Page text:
So there will not be any picking and choosing between CDMA and iDEN sites for the best locations. Recently, we did find out that Sprint is converting approximately 100 iDEN only sites to CDMA/LTE in Network Vision. However, this is such a small percentage, it's almost not even worth noting.

 

Robert

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Thanks for the update. Sort of dissapointing since many of the IDEN-only sites are situated in better locations.

 

For some reason I was thinking at some point they had announced they were looking at their entire portfolio and picking the best sites/putting the NV sites at the top of the towers.

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Thanks for the update. Sort of dissapointing since many of the IDEN-only sites are situated in better locations.

 

For some reason I was thinking at some point they had announced they were looking at their entire portfolio and picking the best sites/putting the NV sites at the top of the towers.

 

Yes, it is disappointing. But it is something I came to grips with a long time ago. I do believe there were lots of assumptions very early in Network Vision planning, that even I fell for. :(

 

Robert

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Recently, we did find out that Sprint is converting approximately 100 iDEN only sites to CDMA/LTE in Network Vision.

 

Do you have a list of those 100 and could you make it available? If not could you check if this tower happens to be one of them?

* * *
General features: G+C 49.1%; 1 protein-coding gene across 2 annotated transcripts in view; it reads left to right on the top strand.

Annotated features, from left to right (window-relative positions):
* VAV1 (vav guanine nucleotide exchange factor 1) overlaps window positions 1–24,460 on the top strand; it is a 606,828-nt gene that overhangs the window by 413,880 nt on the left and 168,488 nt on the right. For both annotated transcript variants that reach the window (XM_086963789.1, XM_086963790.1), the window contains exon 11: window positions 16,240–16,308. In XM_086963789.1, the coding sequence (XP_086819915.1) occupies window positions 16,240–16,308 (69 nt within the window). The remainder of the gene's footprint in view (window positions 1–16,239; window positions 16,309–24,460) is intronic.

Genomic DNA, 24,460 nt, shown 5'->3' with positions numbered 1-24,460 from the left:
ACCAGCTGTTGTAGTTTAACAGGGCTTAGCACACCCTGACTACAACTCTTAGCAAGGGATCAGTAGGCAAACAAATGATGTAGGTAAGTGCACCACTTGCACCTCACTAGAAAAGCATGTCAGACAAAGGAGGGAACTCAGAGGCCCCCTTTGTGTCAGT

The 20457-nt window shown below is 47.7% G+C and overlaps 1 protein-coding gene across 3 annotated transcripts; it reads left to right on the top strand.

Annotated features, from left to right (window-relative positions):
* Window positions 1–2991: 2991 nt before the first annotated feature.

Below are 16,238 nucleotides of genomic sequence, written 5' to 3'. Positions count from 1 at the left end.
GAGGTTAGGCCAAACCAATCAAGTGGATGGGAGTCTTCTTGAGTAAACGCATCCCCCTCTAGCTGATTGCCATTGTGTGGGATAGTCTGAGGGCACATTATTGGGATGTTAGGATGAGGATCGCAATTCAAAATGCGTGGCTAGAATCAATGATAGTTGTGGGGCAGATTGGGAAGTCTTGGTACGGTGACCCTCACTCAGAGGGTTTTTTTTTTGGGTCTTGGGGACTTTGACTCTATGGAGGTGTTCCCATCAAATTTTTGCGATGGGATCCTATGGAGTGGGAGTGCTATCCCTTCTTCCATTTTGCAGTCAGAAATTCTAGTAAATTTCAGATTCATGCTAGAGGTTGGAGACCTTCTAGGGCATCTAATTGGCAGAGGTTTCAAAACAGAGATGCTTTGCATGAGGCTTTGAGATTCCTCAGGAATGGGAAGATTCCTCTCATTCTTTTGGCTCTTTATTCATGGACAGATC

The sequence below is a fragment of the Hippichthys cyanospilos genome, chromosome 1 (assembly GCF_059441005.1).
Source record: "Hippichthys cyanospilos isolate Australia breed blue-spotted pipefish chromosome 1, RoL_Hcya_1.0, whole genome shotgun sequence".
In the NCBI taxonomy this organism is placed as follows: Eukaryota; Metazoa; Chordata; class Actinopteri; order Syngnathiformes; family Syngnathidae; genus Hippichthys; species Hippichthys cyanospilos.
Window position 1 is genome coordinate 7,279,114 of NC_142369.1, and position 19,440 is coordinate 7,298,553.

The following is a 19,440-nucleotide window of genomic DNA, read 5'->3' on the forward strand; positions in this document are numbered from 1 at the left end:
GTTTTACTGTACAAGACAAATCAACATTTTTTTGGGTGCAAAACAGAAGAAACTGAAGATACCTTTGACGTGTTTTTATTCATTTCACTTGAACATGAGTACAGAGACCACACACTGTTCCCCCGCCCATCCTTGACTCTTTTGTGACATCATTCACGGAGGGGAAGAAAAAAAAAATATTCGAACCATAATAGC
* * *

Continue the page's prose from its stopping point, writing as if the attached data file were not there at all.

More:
I know quite a few people that will loose service when iDen is killed on this tower. Contrary to the Sprint coverage maps they do NOT have a usable signal in the locations covered by this tower. This tower was originally a Nextel Partners tower and since the buyout is now located in no mans land right on the border of Sprint corporate and Shentel coverage areas. I spoke with Shentel and they have no plans to place a tower east of this tower which has got ATT, Sprint and T-mobile antenna's.

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Do you have a list of those 100 and could you make it available? If not could you check if this tower happens to be one of them?

 

I know quite a few people that will loose service when iDen is killed on this tower. Contrary to the Sprint coverage maps they do NOT have a usable signal in the locations covered by this tower. This tower was originally a Nextel Partners tower and since the buyout is now located in no mans land right on the border of Sprint corporate and Shentel coverage areas. I spoke with Shentel and they have no plans to place a tower east of this tower which has got ATT' date=' Sprint and T-mobile antenna's.[/quote']

 

This is a very recent development. I do not have the list yet.

 

Robert via Kindle Fire using Forum Runner